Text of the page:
From the Cafferty File: As the debate about torture rages on in Washington — with calls for investigations of the Bush administration — here’s
May 1, 2009

From the Cafferty File:

As the debate about torture rages on in Washington — with calls for investigations of the Bush administration — here’s a perhaps surprising nugget about how Americans view torture of suspected terrorists.

Turns out the more often people go to church, the more likely they are to support torture — that’s according to a new survey by the Pew Forum on Religion and Public Life.

The poll finds that of more than half of Americans who attend church services at least once a week, 54 percent say the use of torture is often or sometimes justified.

Only 42 percent of people who seldom or never go to church agree…

Evangelical Protestants are the religious group most likely to agree; while people unaffiliated with any religious group are least likely to support torture.

Of course evangelicals were a major voting bloc courted by President Bush both times he ran for office; and former Bush officials continue to speak out now about how the harsh techniques yielded critical information that helped keep this country safe. But it’s ironic that the faithful are more supportive of torture, isn’t it?

Overall, Pew found 49 percent of Americans say torture is at least “sometimes” justified; while 47 percent say it rarely or never is. Republicans are more likely to support the actions than Democrats; while a majority of Independents believe that torture is sometimes justified.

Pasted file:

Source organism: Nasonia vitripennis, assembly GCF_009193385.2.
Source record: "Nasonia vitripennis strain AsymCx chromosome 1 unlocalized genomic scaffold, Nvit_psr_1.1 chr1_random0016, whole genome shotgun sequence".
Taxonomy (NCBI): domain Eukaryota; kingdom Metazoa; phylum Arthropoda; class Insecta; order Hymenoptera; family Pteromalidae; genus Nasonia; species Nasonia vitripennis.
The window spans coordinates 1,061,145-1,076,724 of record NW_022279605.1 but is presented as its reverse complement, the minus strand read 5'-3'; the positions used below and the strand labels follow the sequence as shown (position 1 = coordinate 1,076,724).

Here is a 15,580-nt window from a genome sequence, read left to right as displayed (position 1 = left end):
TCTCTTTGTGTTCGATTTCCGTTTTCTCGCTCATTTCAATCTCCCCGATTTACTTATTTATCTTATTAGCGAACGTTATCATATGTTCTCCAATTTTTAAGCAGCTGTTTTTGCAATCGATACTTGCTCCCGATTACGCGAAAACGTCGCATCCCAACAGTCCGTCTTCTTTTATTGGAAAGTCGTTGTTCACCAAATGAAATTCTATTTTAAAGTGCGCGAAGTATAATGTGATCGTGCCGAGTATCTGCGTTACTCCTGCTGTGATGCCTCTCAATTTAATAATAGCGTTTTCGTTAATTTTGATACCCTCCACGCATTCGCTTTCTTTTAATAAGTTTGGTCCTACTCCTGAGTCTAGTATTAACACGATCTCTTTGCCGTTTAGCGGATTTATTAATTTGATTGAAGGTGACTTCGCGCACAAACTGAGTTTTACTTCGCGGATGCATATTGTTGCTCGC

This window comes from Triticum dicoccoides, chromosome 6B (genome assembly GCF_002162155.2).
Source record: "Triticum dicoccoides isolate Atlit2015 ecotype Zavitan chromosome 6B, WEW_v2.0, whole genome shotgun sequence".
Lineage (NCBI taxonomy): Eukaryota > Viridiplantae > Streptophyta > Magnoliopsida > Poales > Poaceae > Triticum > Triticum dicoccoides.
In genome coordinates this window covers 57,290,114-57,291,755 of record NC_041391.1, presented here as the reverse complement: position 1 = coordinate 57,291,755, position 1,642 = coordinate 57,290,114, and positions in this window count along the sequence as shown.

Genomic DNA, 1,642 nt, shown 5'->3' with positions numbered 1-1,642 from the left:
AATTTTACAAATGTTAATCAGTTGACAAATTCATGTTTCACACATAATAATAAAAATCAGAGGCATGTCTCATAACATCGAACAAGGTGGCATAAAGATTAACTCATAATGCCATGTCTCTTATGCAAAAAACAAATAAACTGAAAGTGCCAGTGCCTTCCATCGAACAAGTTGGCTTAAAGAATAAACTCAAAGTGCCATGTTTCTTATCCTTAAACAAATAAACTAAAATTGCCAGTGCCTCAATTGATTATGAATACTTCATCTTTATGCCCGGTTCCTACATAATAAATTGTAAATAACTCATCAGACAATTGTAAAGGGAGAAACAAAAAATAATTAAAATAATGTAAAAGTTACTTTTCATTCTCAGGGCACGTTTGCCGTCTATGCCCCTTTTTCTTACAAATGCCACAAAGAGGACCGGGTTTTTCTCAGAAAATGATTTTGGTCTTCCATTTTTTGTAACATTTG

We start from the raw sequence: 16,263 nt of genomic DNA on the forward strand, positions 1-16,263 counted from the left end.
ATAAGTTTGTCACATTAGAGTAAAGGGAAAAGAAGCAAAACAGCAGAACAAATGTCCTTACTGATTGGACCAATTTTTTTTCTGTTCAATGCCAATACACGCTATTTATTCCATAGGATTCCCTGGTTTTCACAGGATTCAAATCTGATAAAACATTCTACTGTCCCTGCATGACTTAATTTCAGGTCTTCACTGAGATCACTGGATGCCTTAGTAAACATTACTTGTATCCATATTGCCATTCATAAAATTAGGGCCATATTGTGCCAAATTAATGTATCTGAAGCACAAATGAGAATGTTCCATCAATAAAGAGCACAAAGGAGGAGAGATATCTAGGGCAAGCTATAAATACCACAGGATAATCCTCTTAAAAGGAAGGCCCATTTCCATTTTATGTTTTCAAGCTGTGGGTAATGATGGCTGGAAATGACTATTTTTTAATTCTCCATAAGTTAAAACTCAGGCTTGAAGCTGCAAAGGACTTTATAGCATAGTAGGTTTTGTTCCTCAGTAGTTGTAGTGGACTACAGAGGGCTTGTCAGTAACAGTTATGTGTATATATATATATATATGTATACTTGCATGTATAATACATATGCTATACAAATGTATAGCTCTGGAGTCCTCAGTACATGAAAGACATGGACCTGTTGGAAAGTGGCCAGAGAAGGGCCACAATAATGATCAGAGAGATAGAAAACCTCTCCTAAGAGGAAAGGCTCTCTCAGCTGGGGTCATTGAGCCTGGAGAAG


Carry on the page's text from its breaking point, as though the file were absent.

Here’s my question to you: Why is it that the more often Americans go to church, the more likely they are to support torture of suspected terrorists?

Alex from Florida writes:

This should be a wake-up call to pastors. They need to teach their congregations that supporting a conservative ticket based on some values like marriage and/or abortion does not mean that you have to support the parts of that platform that don’t jive with those values. They need to address the paradox and say, “You can’t be pro-life and at the same time be pro-death penalty, pro-guns, and pro-torture.”

Boots writes:

Hi, Jack. I’m not sure that the ‘faithful’ finding torture acceptable should surprise us. Isn’t that what Islamic fundamentalists do? All radicalized forms of thinking lack innate tolerance — that’s what radicalism does, whether it’s based on religion, politics, culture, money or anything else. That’s what I think we should be considering here.

Charles writes:

I am an Evangelical Protestant and I absolutely abhor torture, Bush and all he stood for. I can only hope that the poll which was the basis of this accusation was somehow flawed.

Ralph from Orange Park, Florida writes:

Frequent churchgoers are more likely to be self-righteous, intolerant and ready to demonize others, all of which makes it easier for them to justify torture.

Michael from New Mexico writes:

That is a loaded question, Jack. I do not accept the premise. Churchgoers are not more likely to support torture. I don’t know who they polled to arrive at such an absurd conclusion. But, I suspect this to be propaganda with the agenda to smear believers, using a very broad brush.

Clinton writes:

Why? Why?! Really? Jack, c’mon… Can you say, “Crusades?” Can you say, “Holy War?” Can you say, “Jihad?” Nobody loves man’s inhumanity to man more than those who have God on their side.

George writes:

Having been tortured sitting through all of those sermons, I think it’s no wonder churchgoers want to share the misery.

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